In July 2016, Case instituted a new computer network security policy, called Default Protect All, that affects how on-campus computers are accessed from off campus. A firewall was activated that prevents connections to computers on the university’s network (computers accessed with the case.edu domain name) from computers that aren’t connected to the wired network, CaseGuest, CaseWireless, or VPN.
This affects web servers, remote shell connections (SSH), and remote desktop sharing (VNC). If you need remote access to a lab computer from somewhere off-campus, you should always be able to obtain it if you first connect to VPN. However, to host public websites like the wikis, it is necessary to obtain firewall exceptions for specific ports on specific host machines. This is done by contacting the Help Desk (email@example.com or 216-368-4357). Exceptions only need to be granted once, and this has already been done for the class wikis and many other machines in our lab. A complete list of the exceptions obtained for our lab computers can be found here.
In case this system changes or new exceptions are needed in the future, here I provide background information and procedures for dealing with the university firewall.
When a computer attempts to connect to the university network for the first time (e.g., after rebooting), it must contact a central server, called the Dynamic Host Configuration Protocol (DHCP) server, and request a numerical IP address, which looks something like 126.96.36.199 (it seems that all IP addresses in our building begin with 129.22.139.*). The IP address is needed so that other computers know where to find it.
Unless a permanent, “static” IP address is specifically requested, the DHCP server will temporarily lease a “dynamic” IP address to the machine. This is useful to the network managers since there are a limited number of available addresses, and devices (e.g., mobile phones) connect to and disconnect from the network all the time. If a permanent IP was assigned to a device every time it connected to the network, the university would quickly run out of addresses.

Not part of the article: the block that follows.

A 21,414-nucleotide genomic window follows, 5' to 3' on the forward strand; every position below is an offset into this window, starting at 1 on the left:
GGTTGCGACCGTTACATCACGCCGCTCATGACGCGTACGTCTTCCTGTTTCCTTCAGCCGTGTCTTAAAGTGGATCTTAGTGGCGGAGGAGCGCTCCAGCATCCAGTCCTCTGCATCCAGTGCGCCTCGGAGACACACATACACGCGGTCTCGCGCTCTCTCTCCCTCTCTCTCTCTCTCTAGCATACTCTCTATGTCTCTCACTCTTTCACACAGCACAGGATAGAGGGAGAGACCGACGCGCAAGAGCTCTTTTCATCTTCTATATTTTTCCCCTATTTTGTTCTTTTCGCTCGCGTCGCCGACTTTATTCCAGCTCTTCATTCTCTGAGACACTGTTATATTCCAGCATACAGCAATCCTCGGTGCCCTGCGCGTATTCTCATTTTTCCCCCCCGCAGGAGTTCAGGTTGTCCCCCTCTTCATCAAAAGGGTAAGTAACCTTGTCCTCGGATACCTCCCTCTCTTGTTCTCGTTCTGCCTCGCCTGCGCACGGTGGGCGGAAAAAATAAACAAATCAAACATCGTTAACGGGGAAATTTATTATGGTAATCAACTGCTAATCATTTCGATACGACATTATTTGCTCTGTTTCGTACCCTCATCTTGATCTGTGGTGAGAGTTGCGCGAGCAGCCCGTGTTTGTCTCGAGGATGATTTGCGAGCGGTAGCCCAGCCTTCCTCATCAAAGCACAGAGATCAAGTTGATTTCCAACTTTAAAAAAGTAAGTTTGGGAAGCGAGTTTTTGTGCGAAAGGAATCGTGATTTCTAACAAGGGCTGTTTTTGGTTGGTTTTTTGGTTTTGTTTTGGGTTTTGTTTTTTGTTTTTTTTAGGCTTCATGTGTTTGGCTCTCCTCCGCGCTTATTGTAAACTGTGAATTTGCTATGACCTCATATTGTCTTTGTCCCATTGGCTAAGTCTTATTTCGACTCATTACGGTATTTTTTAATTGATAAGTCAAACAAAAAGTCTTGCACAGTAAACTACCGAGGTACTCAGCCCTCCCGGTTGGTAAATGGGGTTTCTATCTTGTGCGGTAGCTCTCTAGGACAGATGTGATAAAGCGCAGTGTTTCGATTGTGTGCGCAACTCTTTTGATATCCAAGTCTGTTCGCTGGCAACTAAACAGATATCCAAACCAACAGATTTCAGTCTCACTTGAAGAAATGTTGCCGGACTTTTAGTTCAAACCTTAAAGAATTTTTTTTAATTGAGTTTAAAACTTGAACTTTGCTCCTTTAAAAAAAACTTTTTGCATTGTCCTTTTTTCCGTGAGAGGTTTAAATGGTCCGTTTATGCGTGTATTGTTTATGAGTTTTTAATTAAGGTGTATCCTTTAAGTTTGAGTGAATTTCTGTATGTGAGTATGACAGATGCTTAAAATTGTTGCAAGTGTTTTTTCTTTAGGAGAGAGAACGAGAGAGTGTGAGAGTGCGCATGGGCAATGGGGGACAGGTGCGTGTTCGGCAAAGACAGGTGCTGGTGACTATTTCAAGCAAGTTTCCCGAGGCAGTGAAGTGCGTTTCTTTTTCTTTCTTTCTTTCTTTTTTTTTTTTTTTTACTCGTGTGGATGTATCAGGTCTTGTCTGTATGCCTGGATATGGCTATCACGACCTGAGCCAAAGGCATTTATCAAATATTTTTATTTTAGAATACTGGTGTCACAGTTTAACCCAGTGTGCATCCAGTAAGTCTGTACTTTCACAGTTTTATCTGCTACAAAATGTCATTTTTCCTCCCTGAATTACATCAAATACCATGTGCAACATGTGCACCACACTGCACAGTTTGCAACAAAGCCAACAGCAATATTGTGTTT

Leases on IP addresses have expiration dates. A computer that has been leased an IP address must check in with the central server after a certain period of time (roughly 10 hours) to maintain its connection to the network. If the computer was leased a dynamic IP address, the lease on the original IP address will usually just be renewed; however, it is possible that a different IP address will be leased (hence “dynamic”).
Changes in IP address are usually invisible to end users since they don’t need to access computers using IP addresses directly. Normally, an end user knows the unchanging “fully qualified domain name” (FQDN) of the computer they want to connect to, such as neurowiki.case.edu. In this example, “neurowiki” is the “host name” for a computer on the university network, and “case.edu” is the “domain name” for the university network. Whenever an end users requests to access a computer using its FQDN, another server, called a Domain Name System (DNS) server, translates the FQDN to its corresponding IP address. The database that the DNS server reads to perform these translations needs to be updated whenever a dynamically allocated IP address changes.
Case’s Default Protect All policy places all computers on the university network behind a firewall that prohibits access to these computers from all but trusted nodes, namely other computers on the university network or on VPN. This makes it much harder for a hacker to gain access to university computers from off-campus. However, it also means that web and data servers cannot be accessed by the public or off-campus colleagues. Case allows for exceptions to the policy to be requested for specific ports on specific computers for this reason.
Apparently, the way the firewall is implemented requires that the computers granted exceptions have static IP addresses. A static IP address can be requested for a particular computer through a form on UTech’s website. After the request is granted, the computer will be reliably leased the same IP address.
Since the assignment of a static IP address to a computer reduces the finite pool of available IP addresses for dynamic assignment, reclaiming static IP addresses when they are no longer needed is a priority for the network managers. Consequently, requests for static IP addresses must be renewed each year, or they will be returned to the pool.
Transitioning to a Static IP Address¶